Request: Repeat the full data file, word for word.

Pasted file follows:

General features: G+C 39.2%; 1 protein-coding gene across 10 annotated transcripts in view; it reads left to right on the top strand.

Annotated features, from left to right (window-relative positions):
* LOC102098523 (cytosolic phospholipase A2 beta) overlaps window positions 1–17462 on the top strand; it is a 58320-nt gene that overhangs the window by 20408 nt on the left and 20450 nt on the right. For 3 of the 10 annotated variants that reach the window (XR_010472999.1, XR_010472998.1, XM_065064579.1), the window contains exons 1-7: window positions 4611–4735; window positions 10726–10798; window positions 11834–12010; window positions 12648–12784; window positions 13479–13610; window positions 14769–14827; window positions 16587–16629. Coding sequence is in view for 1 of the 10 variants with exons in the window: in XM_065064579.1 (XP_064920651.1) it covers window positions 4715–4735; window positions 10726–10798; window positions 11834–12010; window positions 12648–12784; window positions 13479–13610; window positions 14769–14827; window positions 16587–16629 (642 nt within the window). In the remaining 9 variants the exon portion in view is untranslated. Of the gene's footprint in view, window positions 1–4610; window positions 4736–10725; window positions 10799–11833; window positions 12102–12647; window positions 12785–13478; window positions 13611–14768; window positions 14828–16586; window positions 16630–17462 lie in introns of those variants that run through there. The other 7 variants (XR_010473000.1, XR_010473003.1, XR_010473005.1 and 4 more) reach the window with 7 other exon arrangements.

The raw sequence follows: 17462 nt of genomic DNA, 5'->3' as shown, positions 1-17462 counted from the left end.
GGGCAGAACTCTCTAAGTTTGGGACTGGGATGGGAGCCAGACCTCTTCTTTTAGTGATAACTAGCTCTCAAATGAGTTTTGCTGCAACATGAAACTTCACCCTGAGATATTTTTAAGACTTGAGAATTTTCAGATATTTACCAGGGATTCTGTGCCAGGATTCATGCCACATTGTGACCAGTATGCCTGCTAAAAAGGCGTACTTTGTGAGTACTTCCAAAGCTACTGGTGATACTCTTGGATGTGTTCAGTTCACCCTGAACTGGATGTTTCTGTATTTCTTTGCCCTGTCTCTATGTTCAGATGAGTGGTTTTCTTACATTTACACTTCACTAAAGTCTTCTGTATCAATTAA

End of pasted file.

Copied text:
General features: G+C 39.2%; 1 protein-coding gene across 10 annotated transcripts in view; it reads left to right on the top strand.

Annotated features, from left to right (window-relative positions):
* LOC102098523 (cytosolic phospholipase A2 beta) overlaps window positions 1–17462 on the top strand; it is a 58320-nt gene that overhangs the window by 20408 nt on the left and 20450 nt on the right. For 3 of the 10 annotated variants that reach the window (XR_010472999.1, XR_010472998.1, XM_065064579.1), the window contains exons 1-7: window positions 4611–4735; window positions 10726–10798; window positions 11834–12010; window positions 12648–12784; window positions 13479–13610; window positions 14769–14827; window positions 16587–16629. Coding sequence is in view for 1 of the 10 variants with exons in the window: in XM_065064579.1 (XP_064920651.1) it covers window positions 4715–4735; window positions 10726–10798; window positions 11834–12010; window positions 12648–12784; window positions 13479–13610; window positions 14769–14827; window positions 16587–16629 (642 nt within the window). In the remaining 9 variants the exon portion in view is untranslated. Of the gene's footprint in view, window positions 1–4610; window positions 4736–10725; window positions 10799–11833; window positions 12102–12647; window positions 12785–13478; window positions 13611–14768; window positions 14828–16586; window positions 16630–17462 lie in introns of those variants that run through there. The other 7 variants (XR_010473000.1, XR_010473003.1, XR_010473005.1 and 4 more) reach the window with 7 other exon arrangements.

The raw sequence follows: 17462 nt of genomic DNA, 5'->3' as shown, positions 1-17462 counted from the left end.
GGGCAGAACTCTCTAAGTTTGGGACTGGGATGGGAGCCAGACCTCTTCTTTTAGTGATAACTAGCTCTCAAATGAGTTTTGCTGCAACATGAAACTTCACCCTGAGATATTTTTAAGACTTGAGAATTTTCAGATATTTACCAGGGATTCTGTGCCAGGATTCATGCCACATTGTGACCAGTATGCCTGCTAAAAAGGCGTACTTTGTGAGTACTTCCAAAGCTACTGGTGATACTCTTGGATGTGTTCAGTTCACCCTGAACTGGATGTTTCTGTATTTCTTTGCCCTGTCTCTATGTTCAGATGAGTGGTTTTCTTACATTTACACTTCACTAAAGTCTTCTGTATCAATTAA